# Making an iterator over a List

Hi everyone

I’m pretty new to dl4j and just getting started. I want to build a simple example where the input is a Map<Double, Double>, with the first Double being the feature/input (100 random number between 0 and 100), and the second Double being the target (1 if the input is >50, 0 otherwise).

But I can’t seem to produce an Iterator over the Data. Here’s what I’ve tried:

``````    public static DataSetIterator fromEntriesToDataSet(Map<Double, Double> entries) {
final Double[] boxedDoubles = entries.keySet().toArray(new Double[entries.size()]);
final double[] unboxedDoubles = Stream.of(boxedDoubles).mapToDouble(Double::doubleValue).toArray();

INDArray inputNDArray = Nd4j.create(unboxedDoubles);

final Double[] bools = entries.values().toArray(new Double[entries.size()]);
INDArray outPut = Nd4j.create(Arrays.asList(bools));

DataSet dataSet = new DataSet(inputNDArray, outPut);
List<DataSet> listDs = dataSet.asList(); //Cannot convert to list: feature set rank must be in range 2 to 5 inclusive. Got shape: 
return new ListDataSetIterator<>(listDs, entries.size());
}
``````

As you can see from the comment, it fails to convert the DataSet to a List, saying it’s got the wrong rank. What am I doing wrong?
Of course, if there’s an easier way to get an Iterator I’m all ears too. I just saw from examples that they usually put the data into INDArray s, and that these need arrays, so I figured I had to convert the data that way.

Looks like I found the mistake:
I made a new attempt, this time with 2 features. For whatever reason, this satisfied the program (why can’t we use 1-dimensional data?) Then I continued getting the error message, but this time it had a problem with the rank/dimension of the labels, not the features. The solution was to add the shape as a parameter when creating the INDArray. Here’s the new method:

``````    public static DataSetIterator fromEntriesToDataSet(Map<Double[], Double> entries) {
final Double[][] boxedDoubles = entries.keySet().toArray(new Double[entries.size()][numFeatures]);
double[][] unboxedDoubles = Utilities.unbox2DArrayOfDoubles(boxedDoubles, numFeatures);

INDArray inputNDArray = Nd4j.create(unboxedDoubles);

final Double[] bools = entries.values().toArray(new Double[entries.size()]);
INDArray outPut = Nd4j.create(Utilities.unbox1DArrayOfDoubles(bools), entries.size(), 1);

DataSet dataSet = new DataSet(inputNDArray, outPut);
List<DataSet> listDs = dataSet.asList();
return new ListDataSetIterator<>(listDs, entries.size());
}
``````

@MJL neural networks are about minibatches. Depending on the dataset, they are usually in the form of minibatch size by the number of columns.

If you do time series or images, they will have > 2 dimensinos.
What you usually do with this iterator is have it return 1 instance at a time wrapped as a dataset.

A “DataSet” in dl4j is basically an input example + a set of labels.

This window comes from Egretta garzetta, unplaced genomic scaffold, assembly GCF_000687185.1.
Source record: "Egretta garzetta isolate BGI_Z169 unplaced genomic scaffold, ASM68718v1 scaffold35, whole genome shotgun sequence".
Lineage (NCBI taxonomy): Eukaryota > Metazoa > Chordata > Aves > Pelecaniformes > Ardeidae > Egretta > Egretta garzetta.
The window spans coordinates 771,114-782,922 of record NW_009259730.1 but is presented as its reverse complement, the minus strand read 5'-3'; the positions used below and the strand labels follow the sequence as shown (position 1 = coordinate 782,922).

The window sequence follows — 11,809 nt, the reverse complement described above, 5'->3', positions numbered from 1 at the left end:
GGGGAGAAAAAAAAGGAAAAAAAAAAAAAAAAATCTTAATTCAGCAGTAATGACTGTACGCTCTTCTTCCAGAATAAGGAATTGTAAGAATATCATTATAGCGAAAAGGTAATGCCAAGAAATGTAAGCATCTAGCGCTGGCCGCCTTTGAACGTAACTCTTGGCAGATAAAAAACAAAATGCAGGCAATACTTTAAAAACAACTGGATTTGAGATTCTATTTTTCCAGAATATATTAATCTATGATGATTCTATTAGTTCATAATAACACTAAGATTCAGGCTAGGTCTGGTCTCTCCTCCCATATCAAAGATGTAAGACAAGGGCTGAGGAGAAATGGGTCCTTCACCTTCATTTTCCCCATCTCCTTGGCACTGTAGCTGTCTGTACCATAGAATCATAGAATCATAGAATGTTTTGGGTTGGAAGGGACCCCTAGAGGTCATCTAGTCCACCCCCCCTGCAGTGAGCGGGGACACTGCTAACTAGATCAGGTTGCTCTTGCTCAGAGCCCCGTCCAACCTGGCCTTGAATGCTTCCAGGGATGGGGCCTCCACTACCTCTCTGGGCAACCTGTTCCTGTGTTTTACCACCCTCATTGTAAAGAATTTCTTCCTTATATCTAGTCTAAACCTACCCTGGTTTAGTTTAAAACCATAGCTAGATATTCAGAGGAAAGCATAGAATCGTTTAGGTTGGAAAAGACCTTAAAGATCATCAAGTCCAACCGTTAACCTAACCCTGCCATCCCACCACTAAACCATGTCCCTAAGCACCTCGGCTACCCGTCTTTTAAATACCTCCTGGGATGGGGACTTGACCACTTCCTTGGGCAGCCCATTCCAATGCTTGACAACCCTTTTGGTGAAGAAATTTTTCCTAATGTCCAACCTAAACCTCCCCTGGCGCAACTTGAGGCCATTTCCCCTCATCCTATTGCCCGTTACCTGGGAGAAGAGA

I’d go so far as to say, that the `DataSet` type is misnamed, it should rather be called MiniBatch or something like that, as for most cases it only ever holds a subset of the actual data set.

Anyway, for your situation, i.e. where you can effectively put the entire dataset into a single mini batch, the easiest solution is to just not create a DataSetIterator, and instead create a single DataSet object.

The DataSet object holds two tensors (and optionally masks for those tensors, but those aren’t necessary here). In your particular case the shape of those tensors should look like this:

• Features: [numExamples, numFeatures], i.e. [100, 1] for the data in your first post, and [100, 2] for the data in your second post.
• Labels: [numExamples, numLabels], i.e. [100,1] in your case (one could also model your problem with two classes and then it would be [100,2] instead).

As ND4J supports tensors of different ranks and shapes, and 1 is an especially ambiguous size in this regard, you’ve got to provide a shape along with your double array when turning it into a tensor.

As you’ve got boxed values on the input anyway, I’d probably transform the data something like this. But note, that is only really something that you should do with toy problems. For real world problems, this approach is too slow:

``````    DataSet mapToDataSet(Map<Double, Double> input){
final INDArray features = Nd4j.create(input.size(), 1);
final INDArray labels = Nd4j.create(input.size(), 1);
int i = 0;
for (final Map.Entry<Double, Double> entry : input.entrySet()) {
features.put(i,0, entry.getKey());
labels.put(i, 0, entry.getValue());
i++;
}
return new DataSet(features, labels);
}
``````

In the above example I’ve shown how you can do it for the case in your initial post, but I think you can trivially see how to apply the same approach to the two dimensional case you’ve got in your followup post.

Thanks! One question: Why would a problem with 2 classes have labels the shape of [100,2] ? Are they one-hot-encoded? Why not just have one dimension which contains a number based on which class it is?

They are one hot encoded because that allows you to use a multi-class cross entropy loss function. That way you get a nice probability distribution as your output.

Assume you have 10 classes and you have one output that uses regression to calculate which class it should be. What does the output “5” tell you? That it is class 6? That it isn’t quite certain if it is class 1 or class 10? What does the output “-1” mean? What does the output “12” mean?

The only time that a single output works for classification is when you’ve got just two classes and you can constrain it to be between 0 and 1. In every other case it doesn’t make any sense.

Even though it does work, having 2 outputs in that case still makes sense, as it gives you twice as much gradient information to work with.